Many of us have heard of or attended what Baha'is call the "nineteen day feast". While to some of us it isn't only food for our spirit but also for our hearts when sharing with our fellow friends, it would be helpful to see what this meeting is all about as well as to read some paragraphs from the Holy Writings.
The Nineteen Day Feast consists of various parts: devotional, administrative, consultation/suggestions and social. Let's explore each one:
1. The devotional part is where readings and prayers from the baha'i Writings written by Bahá'u'lláh, The Báb and 'Abdu'l-Bahá are shared. Some music and other forms of adoration may be incorporated into the program as well.
2. Administrative. It is here where the Local Spiritual Assembly gives the community a run down of events from the past Baha'i month, they also provide responses to previous suggestions given at Feast, announce upcoming events and bring the treasurer's report to share and consult.
3. Consultation is as its name suggests, a time where the whole community can discuss pending subjects and suggestions. Everyone is entitled to share their opinion and it is a space where people share their thoughts. After this, some suggestions are given for the Local Assembly to consult at their own meetings.
4. The social part is where we all gather together and mingle and when possible, share refreshments (nothing fancy, something simple is sufficient). A spirit of unity and love should fill the atmosphere not only amongst long time friends but also welcoming the new faces into our communities.
So, what do the Writings say about Feast. What is it and why is it so important? 'Abdu'l-Bahá says:
"It is my hope that this feast will be given on one day out of every nineteen, for it bringeth you closer together; it is the very well-spring of unity and loving-kindness." "As to the Nineteen Day Feast, it rejoiceth mind and heart. If this feast be held in the proper fashion, the friends will, once in nineteen days, find themselves spiritually restored, and endued with a power that is not of this world." Selections from the Writings of 'Abdu'l-Bahá, p. 89, 91.
In the Kitáb-i-Aqdas (the Most Holy Book), it says:
In the Arabic Bayan the Báb called upon His followers to gather together once every nineteen days to show hospitality and fellowship. Bahá'u'lláh here confirms this and notes the unifying role of such occasions.
'Abdu'l-Bahá and Shoghi Effendi after Him have gradually unfolded the institutional significance of this injunction. 'Abdu'l-Bahá emphasized the importance of the spiritual and devotional character of these gatherings. Shoghi Effendi, besides further elaborating the devotional and social aspects of the Feast, has developed the administrative element of such gatherings and, in systematically instituting the Feast, has provided for a period of consultation on the affairs of the Bahá'í community, including the sharing of news and messages.
...Shoghi Effendi in a letter written on his behalf further comments: Attendance at Nineteen Day Feasts is not obligatory but very important, and every believer should consider it a duty and privilege to be present on such occasions.
(Baha'u'llah, The Kitab-i-Aqdas, p. 202)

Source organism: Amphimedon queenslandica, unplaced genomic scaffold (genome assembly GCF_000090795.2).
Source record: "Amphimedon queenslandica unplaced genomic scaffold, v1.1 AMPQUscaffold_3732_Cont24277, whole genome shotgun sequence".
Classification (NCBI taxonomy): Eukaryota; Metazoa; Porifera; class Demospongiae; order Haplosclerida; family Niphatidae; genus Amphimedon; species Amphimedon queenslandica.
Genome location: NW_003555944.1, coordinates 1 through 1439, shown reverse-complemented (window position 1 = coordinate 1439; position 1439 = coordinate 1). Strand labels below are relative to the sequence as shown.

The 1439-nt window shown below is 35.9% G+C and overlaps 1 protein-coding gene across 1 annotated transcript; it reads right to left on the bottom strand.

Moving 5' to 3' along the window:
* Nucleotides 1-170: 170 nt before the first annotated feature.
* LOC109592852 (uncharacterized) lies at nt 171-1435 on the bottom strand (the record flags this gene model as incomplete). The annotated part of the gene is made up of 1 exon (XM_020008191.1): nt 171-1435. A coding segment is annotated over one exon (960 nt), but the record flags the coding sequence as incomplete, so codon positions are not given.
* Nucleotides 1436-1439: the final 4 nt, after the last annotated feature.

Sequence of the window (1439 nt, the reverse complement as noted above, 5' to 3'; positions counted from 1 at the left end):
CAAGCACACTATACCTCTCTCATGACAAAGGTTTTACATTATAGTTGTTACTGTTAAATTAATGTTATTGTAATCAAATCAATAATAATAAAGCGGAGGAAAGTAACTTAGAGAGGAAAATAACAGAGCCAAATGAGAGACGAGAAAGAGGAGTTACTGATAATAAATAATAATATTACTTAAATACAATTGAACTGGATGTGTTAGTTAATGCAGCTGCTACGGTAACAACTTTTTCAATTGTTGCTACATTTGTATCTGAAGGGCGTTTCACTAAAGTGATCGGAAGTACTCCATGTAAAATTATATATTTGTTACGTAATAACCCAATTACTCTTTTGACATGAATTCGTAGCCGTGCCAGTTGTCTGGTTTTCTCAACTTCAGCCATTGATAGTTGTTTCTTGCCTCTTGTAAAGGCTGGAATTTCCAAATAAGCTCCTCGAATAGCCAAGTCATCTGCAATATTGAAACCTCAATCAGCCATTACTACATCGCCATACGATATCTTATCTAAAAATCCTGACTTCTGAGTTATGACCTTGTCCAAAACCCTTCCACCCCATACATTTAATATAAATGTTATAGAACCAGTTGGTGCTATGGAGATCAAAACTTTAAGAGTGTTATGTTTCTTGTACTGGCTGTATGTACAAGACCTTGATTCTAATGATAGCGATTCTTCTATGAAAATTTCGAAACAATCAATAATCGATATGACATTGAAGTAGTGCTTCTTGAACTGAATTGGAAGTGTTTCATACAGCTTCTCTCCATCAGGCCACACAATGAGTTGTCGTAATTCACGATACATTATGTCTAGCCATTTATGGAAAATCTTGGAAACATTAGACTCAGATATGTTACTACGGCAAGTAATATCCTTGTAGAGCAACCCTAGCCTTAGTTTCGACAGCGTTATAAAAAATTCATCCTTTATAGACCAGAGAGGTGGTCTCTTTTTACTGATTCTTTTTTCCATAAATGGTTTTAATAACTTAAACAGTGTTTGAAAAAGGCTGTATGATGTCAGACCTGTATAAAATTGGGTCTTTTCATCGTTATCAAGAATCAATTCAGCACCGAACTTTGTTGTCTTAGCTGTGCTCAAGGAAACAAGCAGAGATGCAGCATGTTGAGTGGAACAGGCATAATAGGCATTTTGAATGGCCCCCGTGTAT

There is a letter written by the House of Justice to the Hands of the Cause of God (Compilations, Lights of Guidance, p. 244) where it says "that the Feast is opened with devotional readings, that is to say prayers and meditations, from the Writings of Bahá'u'lláh, the Báb and the Master..." This does make us think the devotional should be the first part.
We have found this Statement of the National Spiritual Assembly of the United States, in Bahá'í Meetings/The Nineteen Day Feast, p. 23: "In a general letter issued to Local Spiritual Assemblies several years ago, it was pointed out that the Guardian instructs that the Nineteen Day Feast be held according to the following program: the first part, entirely spiritual in character, is devoted to readings from Bahá'í Sacred Writings; the second part consists of general consultation on the affairs of the Cause, at which time the Local Spiritual Assembly reports its activities to the community, asks for suggestions and consultation, and also delivers messages received from the Guardian and the National Assembly. The third part is the material feast and social meeting of all the friends." (Compilations, NSA USA - Developing Distinctive Baha'i Communities).
Also, there is this Letter written on behalf of the Universal House of Justice, dated January 23, 1985, to an individual believer, in an unpublished compilation, "The Nineteen Day Feast": "Regarding changing the order of the Feast, it is clear from Shoghi Effendi's instructions that the Nineteen Day Feast program should start with the spiritual part, and not with the social part, which includes refreshments, or breaking bread together. . . . However, if it is found that some sort of association among the friends or the serving of food and refreshments will be helpful, if this takes place at the outset, there is no objection to this practice, provided it is clear that it is not part of the Feast." (Compilations, NSA USA - Developing Distinctive Baha'i Communities).
So, our understanding is that this can be done but NOT replacing the social part of the feast at the end.